Academic Forum

The Academic Forum is an inclusive and accessible forum that brings together undergraduate and graduate students as well as early career researchers from across the world interested in international economic law issues as they relate to Africa and the Global South. Its goals are to encourage and build core research skills in teaching, research, theory, methods and writing; developing content for Afronomicslaw.org and where possible to encourage authors to submit to the African Journal of International Economic Law; holding workshops and masterclasses on core research skills in teaching, research, theory, methods and writing; and organizing annual poster/essay competitions on international economic law issues. Its convenor is Afronomicslaw.org Editor, Ohio Omiunu. 

Reflections on the 9th Afronomicslaw Academic Forum Guest Lecture Delivered by Harrison Mbori and John Nyanje

The lecture was fascinating because it provided various ways of moving forward. These include the questioning of international law as amateurs, the need to produce ‘African’ international law, and the duty we have in promoting and protecting our epistemic locations.

Reflection Piece on the 8th Lecture of the Afronomicslaw Academic Forum: The AfCFTA in the Shadow of Contending Visions of Pan-Africanism by Prof Olabisi D. Akinkugbe

On Saturday, 10 April 2021, Olabisi D. Akinkugbe delivered the 8th Lecture in the ongoing Guest Lecture Series of the Afronomicslaw Academic Forum. The title of Professor Akinkugbe’s presentation was “The African Continental Free Trade Area in the Shadow of Contending Visions of Pan-Africanism.” The Lecture was based on his forthcoming book chapter entitled “A Critical Appraisal of the African Continental Free Trade Area Agreement.” Prof. Akinkugbe’s main argument was that although the AfCFTA has been referred to as a pan-African trade agreement, it is unclear what that means since pan-Africanism is subject to different interpretations.

Reflection Piece on the 7th Lecture of the Afronomicslaw Academic Forum delivered by Prof Carmen Gonzalez

This blog piece is a reflection on the core arguments from Professor Gonzalez’s lecture. Notably, Professor Gonzalez explored the relationship between environmental degradation and human economic activity. Within this general theme, Professor Gonzalez discussed the link between human economic activity, climate change, capitalism, colonialism and its aftermath, and modernity. This piece will also evaluate Professor Gonzalez’s thoughts on how the actions adopted to combat climate change marginalise the Global South and perpetuate further exploitation of fragile ecosystems across the world. Finally, this piece will outline and analyse Professor Gonzalez’s arguments on the current technological advancements to address climate change and their impact in the Global South.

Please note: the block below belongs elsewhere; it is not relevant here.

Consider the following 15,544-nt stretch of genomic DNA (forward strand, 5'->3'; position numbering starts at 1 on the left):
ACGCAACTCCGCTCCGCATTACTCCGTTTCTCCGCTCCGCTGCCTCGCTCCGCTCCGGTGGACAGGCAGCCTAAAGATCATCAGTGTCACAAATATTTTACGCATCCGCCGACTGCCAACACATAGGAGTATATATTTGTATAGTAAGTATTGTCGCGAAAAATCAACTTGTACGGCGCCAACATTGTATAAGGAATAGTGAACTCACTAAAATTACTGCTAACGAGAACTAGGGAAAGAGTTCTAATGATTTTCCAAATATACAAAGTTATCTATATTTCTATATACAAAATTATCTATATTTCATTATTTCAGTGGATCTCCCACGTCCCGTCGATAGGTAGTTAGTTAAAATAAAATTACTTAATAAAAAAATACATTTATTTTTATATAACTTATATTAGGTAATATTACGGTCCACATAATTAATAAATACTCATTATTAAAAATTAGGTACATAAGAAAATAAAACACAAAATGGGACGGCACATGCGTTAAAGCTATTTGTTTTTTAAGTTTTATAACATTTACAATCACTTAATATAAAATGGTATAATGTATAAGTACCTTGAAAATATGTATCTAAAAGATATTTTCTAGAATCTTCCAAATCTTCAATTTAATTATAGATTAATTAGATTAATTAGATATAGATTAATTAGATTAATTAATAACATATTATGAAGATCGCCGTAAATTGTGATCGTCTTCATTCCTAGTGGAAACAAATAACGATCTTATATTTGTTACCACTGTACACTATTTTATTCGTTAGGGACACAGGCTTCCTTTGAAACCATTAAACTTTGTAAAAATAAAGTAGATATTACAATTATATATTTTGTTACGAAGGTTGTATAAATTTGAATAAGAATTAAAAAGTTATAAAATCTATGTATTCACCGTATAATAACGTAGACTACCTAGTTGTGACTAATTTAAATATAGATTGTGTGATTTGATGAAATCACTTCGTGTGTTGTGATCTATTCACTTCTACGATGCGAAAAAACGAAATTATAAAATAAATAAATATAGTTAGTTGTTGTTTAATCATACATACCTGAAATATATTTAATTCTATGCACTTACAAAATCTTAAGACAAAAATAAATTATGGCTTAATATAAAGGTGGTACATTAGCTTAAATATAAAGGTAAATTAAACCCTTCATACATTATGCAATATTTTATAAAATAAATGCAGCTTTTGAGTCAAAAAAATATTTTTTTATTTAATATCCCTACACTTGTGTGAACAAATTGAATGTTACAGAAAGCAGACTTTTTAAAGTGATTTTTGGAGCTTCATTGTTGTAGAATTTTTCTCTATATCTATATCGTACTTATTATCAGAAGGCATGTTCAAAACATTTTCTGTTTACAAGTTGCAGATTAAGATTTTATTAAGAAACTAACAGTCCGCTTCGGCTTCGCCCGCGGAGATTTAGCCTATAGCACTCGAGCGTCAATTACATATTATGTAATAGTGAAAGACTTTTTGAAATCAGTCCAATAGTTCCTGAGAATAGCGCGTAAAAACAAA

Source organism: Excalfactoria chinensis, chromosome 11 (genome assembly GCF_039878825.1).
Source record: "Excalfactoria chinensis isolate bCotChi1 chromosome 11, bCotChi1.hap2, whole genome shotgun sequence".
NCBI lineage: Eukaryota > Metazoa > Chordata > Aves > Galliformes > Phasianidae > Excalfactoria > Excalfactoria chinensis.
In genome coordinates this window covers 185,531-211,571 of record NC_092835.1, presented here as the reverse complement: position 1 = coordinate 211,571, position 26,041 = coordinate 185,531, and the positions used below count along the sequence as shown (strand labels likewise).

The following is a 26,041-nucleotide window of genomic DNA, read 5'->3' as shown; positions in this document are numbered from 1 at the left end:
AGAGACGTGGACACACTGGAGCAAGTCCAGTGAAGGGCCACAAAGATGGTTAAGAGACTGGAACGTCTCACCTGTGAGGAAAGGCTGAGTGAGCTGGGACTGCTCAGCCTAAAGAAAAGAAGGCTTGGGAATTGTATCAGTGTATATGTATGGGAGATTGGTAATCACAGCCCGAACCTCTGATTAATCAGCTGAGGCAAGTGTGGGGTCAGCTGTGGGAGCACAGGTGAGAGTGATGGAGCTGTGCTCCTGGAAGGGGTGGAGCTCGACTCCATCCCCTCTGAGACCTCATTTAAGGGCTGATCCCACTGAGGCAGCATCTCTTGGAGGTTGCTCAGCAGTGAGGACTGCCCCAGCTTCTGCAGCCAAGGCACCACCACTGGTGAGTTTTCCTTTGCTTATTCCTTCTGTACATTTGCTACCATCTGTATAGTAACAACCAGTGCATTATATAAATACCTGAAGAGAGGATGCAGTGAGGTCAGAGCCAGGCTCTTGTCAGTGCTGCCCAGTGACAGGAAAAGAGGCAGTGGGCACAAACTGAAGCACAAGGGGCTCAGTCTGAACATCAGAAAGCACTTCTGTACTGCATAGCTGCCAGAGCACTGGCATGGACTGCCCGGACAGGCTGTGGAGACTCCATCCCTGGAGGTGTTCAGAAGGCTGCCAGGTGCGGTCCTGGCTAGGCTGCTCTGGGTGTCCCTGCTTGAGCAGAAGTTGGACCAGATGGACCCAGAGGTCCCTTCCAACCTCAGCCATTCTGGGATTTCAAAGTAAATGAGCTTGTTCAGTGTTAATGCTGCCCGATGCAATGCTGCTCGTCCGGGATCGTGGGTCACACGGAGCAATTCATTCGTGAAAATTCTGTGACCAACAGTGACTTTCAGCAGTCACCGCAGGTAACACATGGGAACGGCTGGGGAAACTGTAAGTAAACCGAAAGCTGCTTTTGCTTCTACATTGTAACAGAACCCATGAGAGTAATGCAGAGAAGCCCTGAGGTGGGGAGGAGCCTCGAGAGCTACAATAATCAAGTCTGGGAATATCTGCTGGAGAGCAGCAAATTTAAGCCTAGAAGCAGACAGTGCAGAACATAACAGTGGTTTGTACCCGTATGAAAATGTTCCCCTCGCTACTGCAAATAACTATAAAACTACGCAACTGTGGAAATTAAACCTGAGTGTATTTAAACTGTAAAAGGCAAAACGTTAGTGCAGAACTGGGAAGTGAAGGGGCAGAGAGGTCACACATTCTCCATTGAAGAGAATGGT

Call For Regional Representatives For the Afronomicslaw Academic Forum (Eastern Africa) March 2021

Members of the Academic Forum are called ‘Regional Representatives’. There are three major ‘streams’ or ‘departments’ within the Forum; namely, the editorial stream, the partnerships stream and the general Stream. However, and for efficiency purposes, one must first join the general Stream and, where slot later opens up in either of the editorial or partnerships stream, he/she/they may apply for a position in the relevant Stream.

Reflections on the 6th Afronomicslaw Academic Forum Guest Lecture delivered by Professor Mohsen al Attar

This post-lecture reflection captures critical discussions from the 6th guest lecture of the Academic Forum delivered by Professor Mohsen al Attar, Dean of the University of West Indies Law School. The theme of the guest lecture was 'Decolonisation of International Economic Law'. Focusing on five tenets - capitalism, epistemology/knowledge, colonialism, international law and political economy – which Professor Mohsen used as a frame to foreground his analysis, this piece, explores the prospects and challenges of decolonising International Economic Law. In keeping with the Academic Forum's focus, it is argued that uncritical/Eurocentric approaches to teaching IEL in African universities hamper efforts to decolonise our epistemologies. In exploring alternate ways to re-frame, the global economic order, this piece also highlights the idea of 'social justice' as a valuable metric of development, i.e. socio-economic equity that raises the standard of living to the greatest extent relative to each of our circumstances.

Reflections and Testimonials from Academic Forum Participants Class of 2020/2021

Afronomicslaw established the Academic Forum to bring together undergraduate and graduate students as well as early career researchers from across the world interested in international economic law issues as they relate to Africa and the Global South.